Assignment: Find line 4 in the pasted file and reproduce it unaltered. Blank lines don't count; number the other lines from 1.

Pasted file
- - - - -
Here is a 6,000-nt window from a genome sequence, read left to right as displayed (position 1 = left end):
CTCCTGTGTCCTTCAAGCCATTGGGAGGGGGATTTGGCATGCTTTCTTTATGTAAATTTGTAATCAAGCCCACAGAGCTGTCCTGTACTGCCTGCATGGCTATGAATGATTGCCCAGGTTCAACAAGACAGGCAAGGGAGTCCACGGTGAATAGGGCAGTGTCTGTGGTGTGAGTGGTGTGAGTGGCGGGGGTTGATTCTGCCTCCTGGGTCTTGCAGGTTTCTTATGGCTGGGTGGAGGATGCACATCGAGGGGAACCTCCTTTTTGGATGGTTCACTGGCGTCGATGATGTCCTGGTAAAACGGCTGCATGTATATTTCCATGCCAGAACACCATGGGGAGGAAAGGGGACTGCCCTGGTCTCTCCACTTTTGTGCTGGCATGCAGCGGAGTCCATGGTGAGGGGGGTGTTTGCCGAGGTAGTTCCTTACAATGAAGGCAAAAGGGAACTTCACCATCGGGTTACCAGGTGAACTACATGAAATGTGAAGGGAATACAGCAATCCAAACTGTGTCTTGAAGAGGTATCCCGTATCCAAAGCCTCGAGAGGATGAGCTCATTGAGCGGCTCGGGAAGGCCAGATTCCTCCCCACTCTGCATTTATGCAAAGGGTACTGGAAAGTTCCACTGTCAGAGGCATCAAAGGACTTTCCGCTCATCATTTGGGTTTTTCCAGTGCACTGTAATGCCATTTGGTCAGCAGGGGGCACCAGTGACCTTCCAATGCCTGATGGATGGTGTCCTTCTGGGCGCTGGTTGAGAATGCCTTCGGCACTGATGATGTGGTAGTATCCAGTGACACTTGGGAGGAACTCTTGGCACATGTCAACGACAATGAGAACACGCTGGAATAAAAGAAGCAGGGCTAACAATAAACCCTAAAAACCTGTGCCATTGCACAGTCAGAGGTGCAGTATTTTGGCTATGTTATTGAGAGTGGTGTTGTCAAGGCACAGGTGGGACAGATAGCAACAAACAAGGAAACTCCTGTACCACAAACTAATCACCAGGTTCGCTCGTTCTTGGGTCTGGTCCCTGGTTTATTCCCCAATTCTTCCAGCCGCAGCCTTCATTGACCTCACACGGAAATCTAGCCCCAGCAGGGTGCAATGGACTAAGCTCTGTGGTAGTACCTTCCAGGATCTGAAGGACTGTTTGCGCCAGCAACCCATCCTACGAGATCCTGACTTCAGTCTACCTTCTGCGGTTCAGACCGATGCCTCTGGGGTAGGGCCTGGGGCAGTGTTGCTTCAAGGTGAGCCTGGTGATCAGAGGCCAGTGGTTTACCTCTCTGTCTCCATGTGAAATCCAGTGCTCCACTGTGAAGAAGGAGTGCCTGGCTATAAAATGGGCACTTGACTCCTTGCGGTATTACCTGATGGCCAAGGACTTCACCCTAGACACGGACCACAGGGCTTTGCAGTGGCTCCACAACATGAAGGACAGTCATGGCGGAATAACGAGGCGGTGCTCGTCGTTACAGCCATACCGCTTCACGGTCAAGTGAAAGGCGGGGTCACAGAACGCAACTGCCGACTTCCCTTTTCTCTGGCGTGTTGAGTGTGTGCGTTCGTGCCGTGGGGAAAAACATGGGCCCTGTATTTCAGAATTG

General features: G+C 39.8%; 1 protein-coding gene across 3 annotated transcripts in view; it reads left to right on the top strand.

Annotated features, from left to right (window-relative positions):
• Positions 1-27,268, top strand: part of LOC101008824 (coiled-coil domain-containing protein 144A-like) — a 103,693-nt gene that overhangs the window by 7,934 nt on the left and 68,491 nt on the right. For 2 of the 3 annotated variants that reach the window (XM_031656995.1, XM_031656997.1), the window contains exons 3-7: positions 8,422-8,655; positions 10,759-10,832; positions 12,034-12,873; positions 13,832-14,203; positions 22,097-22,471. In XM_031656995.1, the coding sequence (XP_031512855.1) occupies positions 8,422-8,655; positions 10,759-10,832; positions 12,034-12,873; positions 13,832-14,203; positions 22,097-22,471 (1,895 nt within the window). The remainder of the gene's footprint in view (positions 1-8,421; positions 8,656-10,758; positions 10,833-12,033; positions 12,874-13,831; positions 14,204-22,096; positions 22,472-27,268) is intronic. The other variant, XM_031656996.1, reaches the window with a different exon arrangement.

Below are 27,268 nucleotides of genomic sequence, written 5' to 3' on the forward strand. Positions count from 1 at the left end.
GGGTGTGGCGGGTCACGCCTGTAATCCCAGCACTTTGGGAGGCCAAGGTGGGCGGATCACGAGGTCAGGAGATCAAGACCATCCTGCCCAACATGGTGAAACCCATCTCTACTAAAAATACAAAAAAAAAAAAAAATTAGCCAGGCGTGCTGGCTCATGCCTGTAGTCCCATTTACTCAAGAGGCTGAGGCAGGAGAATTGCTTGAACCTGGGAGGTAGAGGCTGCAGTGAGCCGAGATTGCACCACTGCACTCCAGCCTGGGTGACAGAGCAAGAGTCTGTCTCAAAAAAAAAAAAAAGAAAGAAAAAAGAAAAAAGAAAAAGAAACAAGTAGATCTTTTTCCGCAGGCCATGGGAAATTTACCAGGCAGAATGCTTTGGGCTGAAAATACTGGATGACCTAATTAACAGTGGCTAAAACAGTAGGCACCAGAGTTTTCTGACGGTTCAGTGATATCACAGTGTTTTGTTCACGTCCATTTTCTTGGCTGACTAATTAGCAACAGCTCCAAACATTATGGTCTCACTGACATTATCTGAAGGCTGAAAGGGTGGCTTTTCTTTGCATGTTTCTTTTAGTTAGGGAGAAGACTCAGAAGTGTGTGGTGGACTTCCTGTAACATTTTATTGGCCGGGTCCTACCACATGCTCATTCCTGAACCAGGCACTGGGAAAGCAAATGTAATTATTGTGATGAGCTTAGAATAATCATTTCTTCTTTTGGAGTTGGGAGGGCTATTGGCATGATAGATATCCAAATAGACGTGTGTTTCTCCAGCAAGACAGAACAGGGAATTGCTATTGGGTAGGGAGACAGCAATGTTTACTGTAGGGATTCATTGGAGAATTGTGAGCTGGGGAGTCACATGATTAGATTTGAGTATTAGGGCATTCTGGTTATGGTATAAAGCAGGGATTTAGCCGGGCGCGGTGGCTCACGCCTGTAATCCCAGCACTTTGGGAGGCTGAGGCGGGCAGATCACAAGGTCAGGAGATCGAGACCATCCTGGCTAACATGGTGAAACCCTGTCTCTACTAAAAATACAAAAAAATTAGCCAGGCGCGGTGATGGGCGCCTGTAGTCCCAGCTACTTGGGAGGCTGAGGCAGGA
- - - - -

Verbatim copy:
Annotated features, from left to right (window-relative positions):